481If you are forwarding an external port to the same port on the internal machine, 507forwarding. If you are forwarding an external port to the same port on the
482you can omit the destination port. See the iptables(8) page for more information. 508internal machine, you can omit the destination port. See the iptables(8) man
509page for more information.
483</p> 510</p>
484 511
485<pre> 512<pre caption="Running the iptables commands">
513<comment>Copy and paste these examples ...</comment>
514# <i>export LAN=eth0</i>
515# <i>export WAN=eth1</i>
516
486<comment>Forward port 2 to ssh on an internal host</comment> 517<comment>Forward port 2 to ssh on an internal host</comment>
487# <i>iptables -t nat -A PREROUTING -p tcp --dport 2 -i eth1 -j DNAT --to 192.168.0.2:22</i> 518# <i>iptables -t nat -A PREROUTING -p tcp --dport 2 -i ${WAN} -j DNAT --to 192.168.0.2:22</i>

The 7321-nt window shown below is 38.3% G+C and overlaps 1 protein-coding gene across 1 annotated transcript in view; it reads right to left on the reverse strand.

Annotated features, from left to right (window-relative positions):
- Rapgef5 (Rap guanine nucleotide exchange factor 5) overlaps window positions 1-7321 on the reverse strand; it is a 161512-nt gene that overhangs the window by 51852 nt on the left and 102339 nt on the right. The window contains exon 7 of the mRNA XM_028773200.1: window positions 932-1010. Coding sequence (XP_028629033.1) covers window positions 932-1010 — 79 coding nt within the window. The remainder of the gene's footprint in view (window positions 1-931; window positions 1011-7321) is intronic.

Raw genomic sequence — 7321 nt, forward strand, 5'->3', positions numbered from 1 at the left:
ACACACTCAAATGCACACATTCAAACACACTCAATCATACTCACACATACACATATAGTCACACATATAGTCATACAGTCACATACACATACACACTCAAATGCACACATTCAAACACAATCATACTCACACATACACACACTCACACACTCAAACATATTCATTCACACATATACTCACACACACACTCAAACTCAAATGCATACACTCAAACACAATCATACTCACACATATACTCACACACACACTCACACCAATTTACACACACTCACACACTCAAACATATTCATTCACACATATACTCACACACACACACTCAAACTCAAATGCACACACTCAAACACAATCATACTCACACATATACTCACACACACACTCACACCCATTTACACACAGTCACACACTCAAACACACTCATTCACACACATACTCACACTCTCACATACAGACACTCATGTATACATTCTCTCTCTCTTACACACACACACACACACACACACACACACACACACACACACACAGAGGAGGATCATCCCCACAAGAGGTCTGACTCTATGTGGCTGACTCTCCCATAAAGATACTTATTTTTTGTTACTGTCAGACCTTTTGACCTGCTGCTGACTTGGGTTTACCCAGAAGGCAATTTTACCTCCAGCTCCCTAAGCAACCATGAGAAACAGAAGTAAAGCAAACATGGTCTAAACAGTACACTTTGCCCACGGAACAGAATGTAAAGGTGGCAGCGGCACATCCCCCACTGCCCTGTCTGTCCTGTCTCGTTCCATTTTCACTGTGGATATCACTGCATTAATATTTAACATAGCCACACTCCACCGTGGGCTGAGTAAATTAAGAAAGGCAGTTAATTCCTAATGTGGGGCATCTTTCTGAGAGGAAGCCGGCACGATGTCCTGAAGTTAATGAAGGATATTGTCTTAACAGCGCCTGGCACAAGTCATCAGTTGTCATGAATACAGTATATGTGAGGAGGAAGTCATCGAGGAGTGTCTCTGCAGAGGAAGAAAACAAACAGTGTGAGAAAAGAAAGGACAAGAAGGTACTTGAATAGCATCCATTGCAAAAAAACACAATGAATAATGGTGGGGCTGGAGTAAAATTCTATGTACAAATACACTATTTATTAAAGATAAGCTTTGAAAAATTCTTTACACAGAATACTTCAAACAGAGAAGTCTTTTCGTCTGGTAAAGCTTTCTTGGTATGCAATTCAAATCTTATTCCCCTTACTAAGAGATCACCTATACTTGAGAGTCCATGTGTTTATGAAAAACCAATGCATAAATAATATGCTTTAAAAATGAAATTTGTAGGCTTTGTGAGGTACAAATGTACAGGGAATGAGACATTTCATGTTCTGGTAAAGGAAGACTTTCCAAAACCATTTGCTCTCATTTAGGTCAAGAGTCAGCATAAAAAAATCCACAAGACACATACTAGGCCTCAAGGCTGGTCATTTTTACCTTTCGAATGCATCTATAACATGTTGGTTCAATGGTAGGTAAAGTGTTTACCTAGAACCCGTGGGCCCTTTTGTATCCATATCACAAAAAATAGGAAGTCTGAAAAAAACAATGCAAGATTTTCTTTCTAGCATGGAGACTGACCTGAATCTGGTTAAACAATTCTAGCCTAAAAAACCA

488 519
489<comment>FTP forwarding to an internal host</comment> 520<comment>FTP forwarding to an internal host</comment>
490# <i>iptables -t nat -A PREROUTING -p tcp --dport 21 -i eth1 -j DNAT --to 192.168.0.56</i> 521# <i>iptables -t nat -A PREROUTING -p tcp --dport 21 -i ${WAN} -j DNAT --to 192.168.0.56</i>
491 522
492<comment>HTTP forwarding to an internal host</comment> 523<comment>HTTP forwarding to an internal host</comment>
493# <i>iptables -t nat -A PREROUTING -p tcp --dport 80 -i eth1 -j DNAT --to 192.168.0.56</i> 524# <i>iptables -t nat -A PREROUTING -p tcp --dport 80 -i ${WAN} -j DNAT --to 192.168.0.56</i>
494 525
495<comment>VNC forwarding for internal hosts</comment> 526<comment>VNC forwarding for internal hosts</comment>
496# <i>iptables -t nat -I PREROUTING -p tcp --dport 5900 -i eth1 -j DNAT --to 192.168.0.2</i> 527# <i>iptables -t nat -I PREROUTING -p tcp --dport 5900 -i ${WAN} -j DNAT --to 192.168.0.2</i>